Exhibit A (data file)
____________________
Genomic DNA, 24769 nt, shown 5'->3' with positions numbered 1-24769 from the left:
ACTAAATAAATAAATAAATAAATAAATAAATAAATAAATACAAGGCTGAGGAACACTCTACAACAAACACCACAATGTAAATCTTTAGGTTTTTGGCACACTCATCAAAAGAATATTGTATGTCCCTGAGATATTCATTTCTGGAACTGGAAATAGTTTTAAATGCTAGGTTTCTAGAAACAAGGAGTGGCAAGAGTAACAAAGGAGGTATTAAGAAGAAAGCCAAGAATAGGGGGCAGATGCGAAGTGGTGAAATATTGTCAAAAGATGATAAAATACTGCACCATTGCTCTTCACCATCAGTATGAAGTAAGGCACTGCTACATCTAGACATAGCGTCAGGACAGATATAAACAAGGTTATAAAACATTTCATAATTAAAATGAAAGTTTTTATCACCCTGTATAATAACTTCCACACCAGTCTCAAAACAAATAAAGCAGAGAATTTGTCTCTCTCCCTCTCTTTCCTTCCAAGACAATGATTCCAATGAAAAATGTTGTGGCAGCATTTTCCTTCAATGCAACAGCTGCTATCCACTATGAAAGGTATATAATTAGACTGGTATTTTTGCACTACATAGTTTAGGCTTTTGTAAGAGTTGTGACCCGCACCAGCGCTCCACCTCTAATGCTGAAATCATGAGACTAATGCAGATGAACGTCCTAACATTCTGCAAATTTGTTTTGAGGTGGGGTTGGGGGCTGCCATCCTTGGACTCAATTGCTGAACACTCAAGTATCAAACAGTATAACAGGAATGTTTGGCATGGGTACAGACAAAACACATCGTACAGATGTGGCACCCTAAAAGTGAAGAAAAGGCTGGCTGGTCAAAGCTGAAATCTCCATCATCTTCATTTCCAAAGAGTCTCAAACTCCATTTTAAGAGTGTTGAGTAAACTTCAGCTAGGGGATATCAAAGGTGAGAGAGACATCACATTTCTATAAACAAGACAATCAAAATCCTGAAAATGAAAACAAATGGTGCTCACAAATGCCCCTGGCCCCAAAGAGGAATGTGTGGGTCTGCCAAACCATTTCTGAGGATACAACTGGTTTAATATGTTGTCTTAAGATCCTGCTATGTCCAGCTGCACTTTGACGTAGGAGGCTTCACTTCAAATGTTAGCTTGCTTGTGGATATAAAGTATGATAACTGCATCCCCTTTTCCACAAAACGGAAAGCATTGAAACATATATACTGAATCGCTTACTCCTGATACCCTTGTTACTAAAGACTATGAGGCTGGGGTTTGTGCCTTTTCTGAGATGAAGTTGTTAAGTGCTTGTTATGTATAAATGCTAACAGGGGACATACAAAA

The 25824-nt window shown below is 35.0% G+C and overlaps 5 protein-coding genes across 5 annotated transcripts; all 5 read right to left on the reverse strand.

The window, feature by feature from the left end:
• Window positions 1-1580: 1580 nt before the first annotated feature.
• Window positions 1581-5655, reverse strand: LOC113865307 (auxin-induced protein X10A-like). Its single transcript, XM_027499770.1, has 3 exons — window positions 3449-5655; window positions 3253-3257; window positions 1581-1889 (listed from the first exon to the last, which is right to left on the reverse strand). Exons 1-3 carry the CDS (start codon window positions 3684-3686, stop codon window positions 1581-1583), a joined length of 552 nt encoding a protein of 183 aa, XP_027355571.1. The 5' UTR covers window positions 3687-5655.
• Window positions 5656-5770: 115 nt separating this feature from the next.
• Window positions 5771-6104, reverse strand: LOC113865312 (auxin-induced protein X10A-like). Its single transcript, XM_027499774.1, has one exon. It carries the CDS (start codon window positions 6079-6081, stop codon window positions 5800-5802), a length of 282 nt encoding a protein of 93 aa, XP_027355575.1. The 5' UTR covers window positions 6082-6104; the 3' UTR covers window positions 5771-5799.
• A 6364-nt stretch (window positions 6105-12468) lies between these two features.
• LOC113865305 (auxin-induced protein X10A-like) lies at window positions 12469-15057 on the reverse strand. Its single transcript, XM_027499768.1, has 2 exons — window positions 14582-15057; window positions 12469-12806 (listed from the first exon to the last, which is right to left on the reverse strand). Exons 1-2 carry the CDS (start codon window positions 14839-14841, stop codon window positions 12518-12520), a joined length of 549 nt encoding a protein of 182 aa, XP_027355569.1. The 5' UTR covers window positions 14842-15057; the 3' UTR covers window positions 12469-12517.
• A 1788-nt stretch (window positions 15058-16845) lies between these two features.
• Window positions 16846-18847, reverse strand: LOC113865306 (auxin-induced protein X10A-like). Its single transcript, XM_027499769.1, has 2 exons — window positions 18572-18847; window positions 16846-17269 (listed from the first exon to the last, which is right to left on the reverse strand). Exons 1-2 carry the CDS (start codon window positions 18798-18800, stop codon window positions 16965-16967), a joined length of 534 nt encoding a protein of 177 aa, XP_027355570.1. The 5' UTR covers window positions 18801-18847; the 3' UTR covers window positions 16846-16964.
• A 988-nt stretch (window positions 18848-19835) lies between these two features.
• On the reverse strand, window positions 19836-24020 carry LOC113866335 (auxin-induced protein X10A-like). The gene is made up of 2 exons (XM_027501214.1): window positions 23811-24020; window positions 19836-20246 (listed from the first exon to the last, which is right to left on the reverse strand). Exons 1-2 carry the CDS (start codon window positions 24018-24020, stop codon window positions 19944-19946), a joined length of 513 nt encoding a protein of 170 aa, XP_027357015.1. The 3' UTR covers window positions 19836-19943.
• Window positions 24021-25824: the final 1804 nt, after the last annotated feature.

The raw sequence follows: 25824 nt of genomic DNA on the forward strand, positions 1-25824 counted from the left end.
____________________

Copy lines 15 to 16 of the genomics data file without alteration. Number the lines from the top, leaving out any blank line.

• Window positions 24021-25824: the final 1804 nt, after the last annotated feature.

The raw sequence follows: 25824 nt of genomic DNA on the forward strand, positions 1-25824 counted from the left end.